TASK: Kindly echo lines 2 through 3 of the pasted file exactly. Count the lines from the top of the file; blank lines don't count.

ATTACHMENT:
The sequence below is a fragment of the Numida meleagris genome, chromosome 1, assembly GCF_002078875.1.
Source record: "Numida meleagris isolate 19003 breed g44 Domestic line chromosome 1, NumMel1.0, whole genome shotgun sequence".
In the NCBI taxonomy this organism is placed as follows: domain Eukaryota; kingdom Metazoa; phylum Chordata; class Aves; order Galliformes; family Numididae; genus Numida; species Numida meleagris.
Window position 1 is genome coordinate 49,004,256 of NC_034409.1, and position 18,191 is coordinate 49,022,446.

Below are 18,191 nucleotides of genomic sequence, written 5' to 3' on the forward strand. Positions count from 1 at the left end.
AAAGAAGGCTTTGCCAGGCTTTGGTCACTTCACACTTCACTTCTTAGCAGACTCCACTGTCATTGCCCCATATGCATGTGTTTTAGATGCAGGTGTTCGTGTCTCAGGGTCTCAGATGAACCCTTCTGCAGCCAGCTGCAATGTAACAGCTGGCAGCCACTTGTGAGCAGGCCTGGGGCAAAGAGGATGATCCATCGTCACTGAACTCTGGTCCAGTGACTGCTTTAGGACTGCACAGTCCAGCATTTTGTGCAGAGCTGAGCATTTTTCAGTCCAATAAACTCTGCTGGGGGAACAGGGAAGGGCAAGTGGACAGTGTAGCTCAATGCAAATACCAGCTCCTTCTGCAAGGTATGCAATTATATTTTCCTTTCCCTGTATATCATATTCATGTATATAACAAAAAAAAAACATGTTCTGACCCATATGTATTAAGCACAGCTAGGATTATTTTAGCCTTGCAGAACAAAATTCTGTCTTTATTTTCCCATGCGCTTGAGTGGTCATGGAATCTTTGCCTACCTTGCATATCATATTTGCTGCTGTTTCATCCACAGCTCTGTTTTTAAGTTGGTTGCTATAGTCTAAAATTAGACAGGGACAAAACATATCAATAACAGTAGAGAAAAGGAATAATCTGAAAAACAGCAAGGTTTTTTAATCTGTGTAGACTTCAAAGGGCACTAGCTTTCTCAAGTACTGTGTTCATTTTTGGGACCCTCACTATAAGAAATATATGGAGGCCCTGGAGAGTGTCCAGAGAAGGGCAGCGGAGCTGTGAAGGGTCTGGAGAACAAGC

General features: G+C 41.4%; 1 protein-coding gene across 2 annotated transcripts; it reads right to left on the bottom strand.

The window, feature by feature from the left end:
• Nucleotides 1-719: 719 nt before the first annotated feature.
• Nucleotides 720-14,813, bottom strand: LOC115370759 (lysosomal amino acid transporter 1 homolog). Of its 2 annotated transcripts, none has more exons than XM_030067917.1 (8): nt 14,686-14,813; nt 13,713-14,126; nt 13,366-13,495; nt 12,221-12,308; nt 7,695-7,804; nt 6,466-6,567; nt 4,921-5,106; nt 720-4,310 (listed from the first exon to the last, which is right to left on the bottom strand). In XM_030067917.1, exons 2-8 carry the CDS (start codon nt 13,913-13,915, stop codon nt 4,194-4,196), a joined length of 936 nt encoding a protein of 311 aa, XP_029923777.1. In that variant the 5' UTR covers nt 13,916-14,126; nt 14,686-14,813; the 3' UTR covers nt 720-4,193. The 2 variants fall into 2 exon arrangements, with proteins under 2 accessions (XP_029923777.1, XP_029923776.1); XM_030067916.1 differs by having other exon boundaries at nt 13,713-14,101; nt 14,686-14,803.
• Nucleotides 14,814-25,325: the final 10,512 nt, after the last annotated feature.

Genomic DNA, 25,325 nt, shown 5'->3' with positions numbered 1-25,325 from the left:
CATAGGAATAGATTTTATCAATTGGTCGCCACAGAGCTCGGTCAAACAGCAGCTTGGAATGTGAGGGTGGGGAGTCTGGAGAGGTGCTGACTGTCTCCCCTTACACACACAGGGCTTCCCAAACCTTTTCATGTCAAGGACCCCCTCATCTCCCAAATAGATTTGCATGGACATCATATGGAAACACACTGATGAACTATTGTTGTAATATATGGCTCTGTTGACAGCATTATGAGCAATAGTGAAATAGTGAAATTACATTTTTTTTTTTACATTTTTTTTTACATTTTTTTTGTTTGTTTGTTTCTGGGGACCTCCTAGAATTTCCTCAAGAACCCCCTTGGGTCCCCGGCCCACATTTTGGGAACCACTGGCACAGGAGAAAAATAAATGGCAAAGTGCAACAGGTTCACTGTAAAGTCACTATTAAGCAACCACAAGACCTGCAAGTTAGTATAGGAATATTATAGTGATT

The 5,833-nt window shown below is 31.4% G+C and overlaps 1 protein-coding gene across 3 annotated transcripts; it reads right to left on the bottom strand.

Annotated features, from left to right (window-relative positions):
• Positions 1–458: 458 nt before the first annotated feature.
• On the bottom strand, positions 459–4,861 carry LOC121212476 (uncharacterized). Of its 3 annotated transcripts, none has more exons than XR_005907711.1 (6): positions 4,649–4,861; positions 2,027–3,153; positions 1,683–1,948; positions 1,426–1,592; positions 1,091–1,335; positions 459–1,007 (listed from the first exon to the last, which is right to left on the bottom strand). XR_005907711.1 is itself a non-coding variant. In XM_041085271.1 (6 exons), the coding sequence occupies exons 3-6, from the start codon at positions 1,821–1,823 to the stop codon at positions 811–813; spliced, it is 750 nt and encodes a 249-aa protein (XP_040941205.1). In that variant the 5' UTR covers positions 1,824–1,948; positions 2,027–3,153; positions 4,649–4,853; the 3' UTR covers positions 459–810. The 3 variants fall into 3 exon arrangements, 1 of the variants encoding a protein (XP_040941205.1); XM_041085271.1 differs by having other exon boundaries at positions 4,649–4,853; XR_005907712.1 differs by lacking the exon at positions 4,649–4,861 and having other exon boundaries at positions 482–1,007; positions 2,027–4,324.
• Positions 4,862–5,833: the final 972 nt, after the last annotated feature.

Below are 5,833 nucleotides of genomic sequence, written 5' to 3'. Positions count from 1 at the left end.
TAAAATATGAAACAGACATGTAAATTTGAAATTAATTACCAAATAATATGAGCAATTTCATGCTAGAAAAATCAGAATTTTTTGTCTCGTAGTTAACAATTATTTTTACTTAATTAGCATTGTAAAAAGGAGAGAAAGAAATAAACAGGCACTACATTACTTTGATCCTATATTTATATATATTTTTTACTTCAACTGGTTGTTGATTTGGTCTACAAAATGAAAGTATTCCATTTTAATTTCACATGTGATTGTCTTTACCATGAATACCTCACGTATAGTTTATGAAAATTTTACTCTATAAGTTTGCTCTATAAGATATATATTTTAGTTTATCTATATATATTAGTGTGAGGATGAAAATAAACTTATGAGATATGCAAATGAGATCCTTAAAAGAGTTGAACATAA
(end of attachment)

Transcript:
Source record: "Numida meleagris isolate 19003 breed g44 Domestic line chromosome 1, NumMel1.0, whole genome shotgun sequence".
In the NCBI taxonomy this organism is placed as follows: domain Eukaryota; kingdom Metazoa; phylum Chordata; class Aves; order Galliformes; family Numididae; genus Numida; species Numida meleagris.